The Future of Open Access at H-Net

Emily Joan Elliott's picture

A guest post from Feeding the Elephant: A Forum for Scholarly Communications.

Guest post by Niels Eichhorn, vice president of research and publications, H-Net.

H-Net: Humanities and Social Sciences Online came into existence in the mid-1990s as a ListServer and publisher of academic reviews. As of 2023, it hosts 190 Networks and publishes about more than 1,000 book, exhibit, website, podcast, and other reviews every year. What you may not know is that one of its newer services is publishing online, open access journals and monographs that are free to both authors and readers. This initiative began in 2019 with the inaugural issue of the Journal of Festive Studies and has grown to include the Proceedings of the H-Net Teaching Conference, and the forthcoming Cultural Encounters of the Civil War Era (ca. 1830—ca. 1890).

We are all aware that the nature of publishing is constantly changing. University presses have been threatened with budget cuts and in some cases closure like in the case of the University of Missouri Press a few years ago or the shutdown of Idaho Yesterdays in the mid-2000s. Many university presses have embraced a trade press outlook and asked authors to write for a more popular audience as well as releasing hard cover, paperback, and digital copies at the same time or sometimes even offering individual chapters for sale. However, there is no denying that prices for books have increased dramatically and there are also the challenges faced by a cornerstone of our profession—peer review. Press and journal editors have increasingly struggled to locate willing peer reviewers.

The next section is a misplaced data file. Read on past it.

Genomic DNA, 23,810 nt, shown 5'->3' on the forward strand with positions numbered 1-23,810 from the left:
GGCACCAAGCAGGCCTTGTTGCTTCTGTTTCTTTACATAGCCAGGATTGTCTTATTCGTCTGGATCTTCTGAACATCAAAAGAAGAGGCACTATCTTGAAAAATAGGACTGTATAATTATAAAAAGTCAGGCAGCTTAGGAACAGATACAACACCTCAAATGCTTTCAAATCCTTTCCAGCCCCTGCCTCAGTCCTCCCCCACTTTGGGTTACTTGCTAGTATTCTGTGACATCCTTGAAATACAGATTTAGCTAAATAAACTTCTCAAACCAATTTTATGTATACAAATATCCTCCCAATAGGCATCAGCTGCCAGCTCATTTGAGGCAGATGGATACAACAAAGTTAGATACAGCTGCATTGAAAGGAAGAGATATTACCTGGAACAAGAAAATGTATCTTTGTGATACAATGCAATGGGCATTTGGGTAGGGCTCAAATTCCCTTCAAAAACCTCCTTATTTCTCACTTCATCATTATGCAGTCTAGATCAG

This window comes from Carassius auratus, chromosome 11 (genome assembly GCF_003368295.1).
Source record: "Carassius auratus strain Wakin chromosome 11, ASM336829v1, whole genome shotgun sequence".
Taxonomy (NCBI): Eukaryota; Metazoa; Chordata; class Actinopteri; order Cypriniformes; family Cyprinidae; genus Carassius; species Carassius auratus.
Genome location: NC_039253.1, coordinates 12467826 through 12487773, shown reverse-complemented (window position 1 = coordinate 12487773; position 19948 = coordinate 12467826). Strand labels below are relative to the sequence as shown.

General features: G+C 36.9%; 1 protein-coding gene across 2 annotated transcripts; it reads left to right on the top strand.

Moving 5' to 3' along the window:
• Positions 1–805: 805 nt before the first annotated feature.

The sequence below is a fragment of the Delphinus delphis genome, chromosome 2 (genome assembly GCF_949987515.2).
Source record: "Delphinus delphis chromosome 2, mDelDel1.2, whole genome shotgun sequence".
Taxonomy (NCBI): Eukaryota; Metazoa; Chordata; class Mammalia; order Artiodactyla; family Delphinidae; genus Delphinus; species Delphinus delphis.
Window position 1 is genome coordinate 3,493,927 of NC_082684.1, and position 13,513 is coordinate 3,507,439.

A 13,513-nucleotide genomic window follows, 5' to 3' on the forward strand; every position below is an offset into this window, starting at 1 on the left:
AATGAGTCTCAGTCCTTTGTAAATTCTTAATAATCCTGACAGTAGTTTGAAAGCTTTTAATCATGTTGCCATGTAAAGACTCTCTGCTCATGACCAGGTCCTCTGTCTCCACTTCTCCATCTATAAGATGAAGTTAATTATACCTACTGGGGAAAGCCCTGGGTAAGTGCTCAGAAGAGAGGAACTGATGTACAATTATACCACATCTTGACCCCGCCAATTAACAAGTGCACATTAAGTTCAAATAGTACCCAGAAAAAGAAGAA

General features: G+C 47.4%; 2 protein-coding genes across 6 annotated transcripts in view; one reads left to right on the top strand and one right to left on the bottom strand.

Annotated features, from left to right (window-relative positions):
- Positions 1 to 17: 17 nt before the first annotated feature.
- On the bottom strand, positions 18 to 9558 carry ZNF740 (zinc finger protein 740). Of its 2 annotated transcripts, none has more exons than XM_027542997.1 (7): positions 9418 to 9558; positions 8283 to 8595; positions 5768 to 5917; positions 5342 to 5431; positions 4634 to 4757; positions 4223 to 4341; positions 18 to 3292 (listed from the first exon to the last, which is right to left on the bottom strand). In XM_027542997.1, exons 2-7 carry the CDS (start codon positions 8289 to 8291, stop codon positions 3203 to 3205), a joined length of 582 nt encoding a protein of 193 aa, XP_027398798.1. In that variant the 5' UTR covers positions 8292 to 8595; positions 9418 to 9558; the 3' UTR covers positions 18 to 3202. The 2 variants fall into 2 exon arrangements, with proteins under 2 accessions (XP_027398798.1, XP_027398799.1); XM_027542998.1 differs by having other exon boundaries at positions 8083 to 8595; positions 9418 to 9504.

While H-Net faces these problems and cannot independently solve them, its status as an independent, academic nonprofit organization that brings together thousands of scholars from around the world, provides unique opportunities. H-Net does not rely on state legislatures or university administrations for financial support and has a lower overhead for staff and volunteers due to the smaller size of our operations. Additionally, H-Net’s use of a flexible and easily adjustable publishing platform that fits the desires and needs of editors and its respected position within the profession provide H-Net an excellent base to enter the peer review publishing market.